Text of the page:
Vimy trip leaves indelible mark on students
It was truly a once in a lifetime experience for youth from DVSS who took in the ceremony to mark the centennial of the battle of Vimy.
In all, about 80 students, teachers, and chaperones travelled to Europe on the occasion of the 100th anniversary of the defining World War I battle that cemented Canada’s place in the world. Former teacher Lynn Hemming led the excursion. She said the trip brought great meaning to the students.
“I have done eight trips to Europe with kids, and every one of them I would do again,” she said.
Before going, each student was assigned a soldier who was laid to rest in the fields of France, and they researched the men and visited the graves. One of these soldiers was from Drumheller.
Liam McDougald was assigned the grave of Conrad Radocy. Prior to leaving, they were in contact with his granddaughter who lives in Vancouver. They learned that Radocy had perished overseas and never had the chance to meet his daughter. His granddaughter followed the Drumheller trip and passed along photos for Liam to leave on the grave.
“We sent her photos right away because they had never been over, any of the family, and they didn’t even know where he was buried,” said Hemming. It was moving for all of us but I think to find that Drumheller connection was very special.”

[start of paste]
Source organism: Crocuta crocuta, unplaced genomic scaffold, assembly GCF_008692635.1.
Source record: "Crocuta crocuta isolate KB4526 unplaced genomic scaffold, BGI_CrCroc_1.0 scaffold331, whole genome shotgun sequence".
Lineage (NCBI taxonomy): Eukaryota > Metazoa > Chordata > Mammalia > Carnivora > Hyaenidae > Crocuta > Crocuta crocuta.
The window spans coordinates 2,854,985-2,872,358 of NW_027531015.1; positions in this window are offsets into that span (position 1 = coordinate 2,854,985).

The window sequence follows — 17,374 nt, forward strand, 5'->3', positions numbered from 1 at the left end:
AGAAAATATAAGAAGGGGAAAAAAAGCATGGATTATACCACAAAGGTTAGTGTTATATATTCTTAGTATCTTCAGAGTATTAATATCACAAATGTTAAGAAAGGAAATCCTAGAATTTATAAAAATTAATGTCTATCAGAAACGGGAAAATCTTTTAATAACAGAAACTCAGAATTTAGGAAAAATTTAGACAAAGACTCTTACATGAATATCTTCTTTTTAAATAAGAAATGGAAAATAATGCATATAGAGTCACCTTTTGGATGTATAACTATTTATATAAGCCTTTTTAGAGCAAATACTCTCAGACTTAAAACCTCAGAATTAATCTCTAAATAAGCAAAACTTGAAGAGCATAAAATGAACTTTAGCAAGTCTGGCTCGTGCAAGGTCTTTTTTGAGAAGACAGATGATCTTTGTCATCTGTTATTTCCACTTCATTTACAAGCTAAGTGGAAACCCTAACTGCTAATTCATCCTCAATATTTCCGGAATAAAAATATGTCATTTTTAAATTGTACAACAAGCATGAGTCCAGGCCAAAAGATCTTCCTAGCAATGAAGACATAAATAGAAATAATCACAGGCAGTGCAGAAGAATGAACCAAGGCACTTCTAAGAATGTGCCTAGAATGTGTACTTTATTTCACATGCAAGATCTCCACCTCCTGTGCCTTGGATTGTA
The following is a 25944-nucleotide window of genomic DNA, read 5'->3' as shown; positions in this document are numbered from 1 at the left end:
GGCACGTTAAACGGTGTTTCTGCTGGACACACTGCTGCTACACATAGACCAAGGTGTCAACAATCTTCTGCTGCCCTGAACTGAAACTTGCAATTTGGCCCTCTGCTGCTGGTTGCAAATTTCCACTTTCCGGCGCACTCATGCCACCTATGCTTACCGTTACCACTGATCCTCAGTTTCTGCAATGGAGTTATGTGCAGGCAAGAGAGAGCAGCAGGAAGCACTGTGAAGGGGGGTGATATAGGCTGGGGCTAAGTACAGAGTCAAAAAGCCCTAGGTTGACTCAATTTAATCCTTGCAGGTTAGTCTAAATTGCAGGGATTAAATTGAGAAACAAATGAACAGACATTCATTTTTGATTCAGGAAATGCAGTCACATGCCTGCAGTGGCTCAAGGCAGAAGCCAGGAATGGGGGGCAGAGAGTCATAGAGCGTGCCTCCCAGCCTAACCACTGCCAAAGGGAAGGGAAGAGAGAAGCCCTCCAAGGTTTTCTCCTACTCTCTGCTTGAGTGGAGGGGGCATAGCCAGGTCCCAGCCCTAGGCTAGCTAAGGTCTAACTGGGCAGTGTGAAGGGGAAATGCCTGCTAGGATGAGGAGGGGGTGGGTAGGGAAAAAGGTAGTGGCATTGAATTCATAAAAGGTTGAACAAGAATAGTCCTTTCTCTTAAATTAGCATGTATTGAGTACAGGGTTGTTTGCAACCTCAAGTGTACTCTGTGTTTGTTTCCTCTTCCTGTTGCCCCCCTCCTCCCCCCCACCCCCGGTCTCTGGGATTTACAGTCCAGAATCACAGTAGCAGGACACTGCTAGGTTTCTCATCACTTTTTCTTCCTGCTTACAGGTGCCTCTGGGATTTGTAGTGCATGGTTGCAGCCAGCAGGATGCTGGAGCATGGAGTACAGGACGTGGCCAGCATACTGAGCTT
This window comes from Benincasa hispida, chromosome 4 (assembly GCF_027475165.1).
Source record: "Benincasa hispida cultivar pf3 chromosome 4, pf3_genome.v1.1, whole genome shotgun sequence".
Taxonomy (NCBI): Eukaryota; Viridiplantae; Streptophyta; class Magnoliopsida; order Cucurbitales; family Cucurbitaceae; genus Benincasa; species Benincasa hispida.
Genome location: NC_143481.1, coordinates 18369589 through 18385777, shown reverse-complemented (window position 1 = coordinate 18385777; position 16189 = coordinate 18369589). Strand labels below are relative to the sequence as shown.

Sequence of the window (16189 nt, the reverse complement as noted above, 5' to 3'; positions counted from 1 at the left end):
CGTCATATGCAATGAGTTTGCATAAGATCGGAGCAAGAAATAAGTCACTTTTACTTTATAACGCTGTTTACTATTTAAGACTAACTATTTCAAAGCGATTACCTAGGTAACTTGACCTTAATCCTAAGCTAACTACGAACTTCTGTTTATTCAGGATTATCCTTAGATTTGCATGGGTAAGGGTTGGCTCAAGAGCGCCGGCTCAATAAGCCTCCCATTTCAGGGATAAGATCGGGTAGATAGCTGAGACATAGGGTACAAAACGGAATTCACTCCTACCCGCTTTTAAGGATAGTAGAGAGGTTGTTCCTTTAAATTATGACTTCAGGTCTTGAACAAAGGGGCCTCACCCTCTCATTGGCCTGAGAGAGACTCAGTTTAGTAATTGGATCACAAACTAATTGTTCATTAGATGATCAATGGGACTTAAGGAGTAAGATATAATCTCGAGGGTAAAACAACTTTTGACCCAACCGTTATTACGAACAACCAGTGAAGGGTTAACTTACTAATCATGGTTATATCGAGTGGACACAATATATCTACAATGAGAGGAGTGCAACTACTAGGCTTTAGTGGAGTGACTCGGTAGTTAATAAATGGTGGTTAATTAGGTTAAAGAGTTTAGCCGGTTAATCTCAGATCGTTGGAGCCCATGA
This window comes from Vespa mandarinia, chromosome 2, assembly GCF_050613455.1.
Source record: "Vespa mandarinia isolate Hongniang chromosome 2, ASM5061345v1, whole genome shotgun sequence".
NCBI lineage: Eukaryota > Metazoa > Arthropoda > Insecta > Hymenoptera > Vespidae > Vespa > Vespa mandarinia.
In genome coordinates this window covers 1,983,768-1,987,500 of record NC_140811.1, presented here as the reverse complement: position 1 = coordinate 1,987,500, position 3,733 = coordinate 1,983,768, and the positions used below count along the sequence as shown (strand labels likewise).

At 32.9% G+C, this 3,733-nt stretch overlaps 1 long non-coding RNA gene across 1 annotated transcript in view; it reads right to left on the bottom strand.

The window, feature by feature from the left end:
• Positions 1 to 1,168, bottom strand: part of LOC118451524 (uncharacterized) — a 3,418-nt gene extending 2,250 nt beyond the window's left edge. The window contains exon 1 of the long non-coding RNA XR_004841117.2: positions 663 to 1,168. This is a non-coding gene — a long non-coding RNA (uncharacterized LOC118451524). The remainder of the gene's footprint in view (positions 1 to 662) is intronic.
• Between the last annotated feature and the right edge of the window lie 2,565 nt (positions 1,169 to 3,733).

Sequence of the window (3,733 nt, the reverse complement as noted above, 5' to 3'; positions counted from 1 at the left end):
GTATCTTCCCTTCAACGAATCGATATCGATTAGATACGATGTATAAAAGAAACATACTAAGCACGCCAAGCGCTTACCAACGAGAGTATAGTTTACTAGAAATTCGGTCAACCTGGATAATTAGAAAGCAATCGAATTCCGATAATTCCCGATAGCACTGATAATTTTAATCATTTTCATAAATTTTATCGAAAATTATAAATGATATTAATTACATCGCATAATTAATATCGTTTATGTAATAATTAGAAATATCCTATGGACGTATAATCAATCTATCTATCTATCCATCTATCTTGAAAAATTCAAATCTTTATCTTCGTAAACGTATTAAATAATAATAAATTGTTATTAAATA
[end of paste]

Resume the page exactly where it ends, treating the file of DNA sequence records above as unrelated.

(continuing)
There were even more family connections. The day after the Vimy celebrations they drove throughout the countryside and Hemming said it was powerful to see Canadian flags hung on homes in thanksgiving.
They stopped at a cemetery as members small of the Bertsch family, who were along on the trip are distantly related to a soldier named John George Pattison who was one of four soldiers who received the Victoria Cross at Vimy. Pattison saved a number of Canadian lives by jumping into a German machine gun station and neutralized it by bayoneting five German soldiers. He died the next day.
What made this even more special was they met a local knowledgeable about the event who was able to take him to place where this wartime drama unfolded a century before.
“At the same time, a farmer who works the land near the cemetery started to tell the kids what it is like to farm the land between there and the Vimy hills. There are underground tunnels throughout the entire land and how his tractor dropped six metres because a tunnel collapsed when he was seeding,” said Hem- ming.
The farmer was able to lead the students to a World War I sniper hole that still exists today.
‘It was a moment where every kid was in tears, it was the real deal and had a real impact,” she said.
Another memory that stands out for Hemming was when the students had a picnic on Juno Beach. They were the only people there that day.
“I will always have this picture in my head of our Grade 12 boys standing on the shore of Juno Beach looking out across the English Channel,” she said. ” You knew what they were thinking. They were picturing the transports and boats coming in and imagining what kind of courage that would have taken to run against machine gun fire across the beach.”
She said the experience was outstanding and she is grateful for the chaperones who were able to guide the students through the educational and logistical experience safely.
DVSS students picnic on Juno Beach during their European trip to mark the centennial of the Battle of Vimy.
The Bertsch family gathered at the grave of distance relative John Pattison, who earned the Victoria Cross at Vimy.